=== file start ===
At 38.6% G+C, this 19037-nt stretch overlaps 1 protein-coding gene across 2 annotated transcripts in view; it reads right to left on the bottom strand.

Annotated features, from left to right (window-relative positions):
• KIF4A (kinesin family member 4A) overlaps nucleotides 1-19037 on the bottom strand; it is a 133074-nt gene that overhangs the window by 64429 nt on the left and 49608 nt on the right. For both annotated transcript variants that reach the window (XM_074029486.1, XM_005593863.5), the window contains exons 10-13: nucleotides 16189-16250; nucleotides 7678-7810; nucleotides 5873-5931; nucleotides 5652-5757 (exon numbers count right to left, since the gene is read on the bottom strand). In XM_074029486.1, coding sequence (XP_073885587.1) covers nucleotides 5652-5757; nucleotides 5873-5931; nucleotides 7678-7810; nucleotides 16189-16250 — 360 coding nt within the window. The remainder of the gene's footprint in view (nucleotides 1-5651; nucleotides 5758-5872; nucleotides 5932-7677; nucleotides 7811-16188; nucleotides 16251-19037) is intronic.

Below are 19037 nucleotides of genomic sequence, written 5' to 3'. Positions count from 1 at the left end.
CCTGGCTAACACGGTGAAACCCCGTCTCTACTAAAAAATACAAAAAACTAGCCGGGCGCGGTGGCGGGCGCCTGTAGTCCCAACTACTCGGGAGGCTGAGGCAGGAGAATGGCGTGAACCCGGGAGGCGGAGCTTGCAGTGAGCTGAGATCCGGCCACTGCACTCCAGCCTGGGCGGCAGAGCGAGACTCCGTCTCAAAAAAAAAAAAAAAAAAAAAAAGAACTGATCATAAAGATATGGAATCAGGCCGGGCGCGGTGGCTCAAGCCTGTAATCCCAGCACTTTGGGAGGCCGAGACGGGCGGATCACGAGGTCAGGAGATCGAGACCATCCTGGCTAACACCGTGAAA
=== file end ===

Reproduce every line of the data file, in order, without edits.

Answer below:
At 38.6% G+C, this 19037-nt stretch overlaps 1 protein-coding gene across 2 annotated transcripts in view; it reads right to left on the bottom strand.

Annotated features, from left to right (window-relative positions):
• KIF4A (kinesin family member 4A) overlaps nucleotides 1-19037 on the bottom strand; it is a 133074-nt gene that overhangs the window by 64429 nt on the left and 49608 nt on the right. For both annotated transcript variants that reach the window (XM_074029486.1, XM_005593863.5), the window contains exons 10-13: nucleotides 16189-16250; nucleotides 7678-7810; nucleotides 5873-5931; nucleotides 5652-5757 (exon numbers count right to left, since the gene is read on the bottom strand). In XM_074029486.1, coding sequence (XP_073885587.1) covers nucleotides 5652-5757; nucleotides 5873-5931; nucleotides 7678-7810; nucleotides 16189-16250 — 360 coding nt within the window. The remainder of the gene's footprint in view (nucleotides 1-5651; nucleotides 5758-5872; nucleotides 5932-7677; nucleotides 7811-16188; nucleotides 16251-19037) is intronic.

Below are 19037 nucleotides of genomic sequence, written 5' to 3'. Positions count from 1 at the left end.
CCTGGCTAACACGGTGAAACCCCGTCTCTACTAAAAAATACAAAAAACTAGCCGGGCGCGGTGGCGGGCGCCTGTAGTCCCAACTACTCGGGAGGCTGAGGCAGGAGAATGGCGTGAACCCGGGAGGCGGAGCTTGCAGTGAGCTGAGATCCGGCCACTGCACTCCAGCCTGGGCGGCAGAGCGAGACTCCGTCTCAAAAAAAAAAAAAAAAAAAAAAAGAACTGATCATAAAGATATGGAATCAGGCCGGGCGCGGTGGCTCAAGCCTGTAATCCCAGCACTTTGGGAGGCCGAGACGGGCGGATCACGAGGTCAGGAGATCGAGACCATCCTGGCTAACACCGTGAAA